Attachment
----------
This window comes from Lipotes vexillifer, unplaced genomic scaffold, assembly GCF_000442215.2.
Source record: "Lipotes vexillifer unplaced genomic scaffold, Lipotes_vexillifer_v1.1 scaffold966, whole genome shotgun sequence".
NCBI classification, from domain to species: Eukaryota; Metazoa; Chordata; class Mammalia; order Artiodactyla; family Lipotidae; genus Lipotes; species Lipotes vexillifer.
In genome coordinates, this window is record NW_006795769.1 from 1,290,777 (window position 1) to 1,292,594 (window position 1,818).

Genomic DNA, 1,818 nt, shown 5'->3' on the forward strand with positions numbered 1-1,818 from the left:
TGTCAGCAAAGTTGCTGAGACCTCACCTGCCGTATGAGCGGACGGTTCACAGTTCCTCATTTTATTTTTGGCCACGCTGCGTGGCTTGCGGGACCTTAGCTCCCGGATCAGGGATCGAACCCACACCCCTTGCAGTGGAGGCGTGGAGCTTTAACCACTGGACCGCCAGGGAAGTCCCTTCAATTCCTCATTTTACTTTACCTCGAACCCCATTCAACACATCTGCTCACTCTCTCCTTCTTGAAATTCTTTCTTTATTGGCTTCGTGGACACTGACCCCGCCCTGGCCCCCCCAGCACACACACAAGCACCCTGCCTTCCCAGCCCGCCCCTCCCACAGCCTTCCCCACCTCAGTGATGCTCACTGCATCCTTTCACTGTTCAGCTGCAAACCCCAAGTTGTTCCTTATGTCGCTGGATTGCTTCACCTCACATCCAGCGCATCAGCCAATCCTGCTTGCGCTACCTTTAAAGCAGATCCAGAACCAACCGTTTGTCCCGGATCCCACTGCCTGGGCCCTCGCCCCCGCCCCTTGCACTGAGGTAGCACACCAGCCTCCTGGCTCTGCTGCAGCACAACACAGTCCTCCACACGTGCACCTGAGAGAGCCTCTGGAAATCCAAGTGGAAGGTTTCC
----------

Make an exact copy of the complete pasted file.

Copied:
This window comes from Lipotes vexillifer, unplaced genomic scaffold, assembly GCF_000442215.2.
Source record: "Lipotes vexillifer unplaced genomic scaffold, Lipotes_vexillifer_v1.1 scaffold966, whole genome shotgun sequence".
NCBI classification, from domain to species: Eukaryota; Metazoa; Chordata; class Mammalia; order Artiodactyla; family Lipotidae; genus Lipotes; species Lipotes vexillifer.
In genome coordinates, this window is record NW_006795769.1 from 1,290,777 (window position 1) to 1,292,594 (window position 1,818).

Genomic DNA, 1,818 nt, shown 5'->3' on the forward strand with positions numbered 1-1,818 from the left:
TGTCAGCAAAGTTGCTGAGACCTCACCTGCCGTATGAGCGGACGGTTCACAGTTCCTCATTTTATTTTTGGCCACGCTGCGTGGCTTGCGGGACCTTAGCTCCCGGATCAGGGATCGAACCCACACCCCTTGCAGTGGAGGCGTGGAGCTTTAACCACTGGACCGCCAGGGAAGTCCCTTCAATTCCTCATTTTACTTTACCTCGAACCCCATTCAACACATCTGCTCACTCTCTCCTTCTTGAAATTCTTTCTTTATTGGCTTCGTGGACACTGACCCCGCCCTGGCCCCCCCAGCACACACACAAGCACCCTGCCTTCCCAGCCCGCCCCTCCCACAGCCTTCCCCACCTCAGTGATGCTCACTGCATCCTTTCACTGTTCAGCTGCAAACCCCAAGTTGTTCCTTATGTCGCTGGATTGCTTCACCTCACATCCAGCGCATCAGCCAATCCTGCTTGCGCTACCTTTAAAGCAGATCCAGAACCAACCGTTTGTCCCGGATCCCACTGCCTGGGCCCTCGCCCCCGCCCCTTGCACTGAGGTAGCACACCAGCCTCCTGGCTCTGCTGCAGCACAACACAGTCCTCCACACGTGCACCTGAGAGAGCCTCTGGAAATCCAAGTGGAAGGTTTCC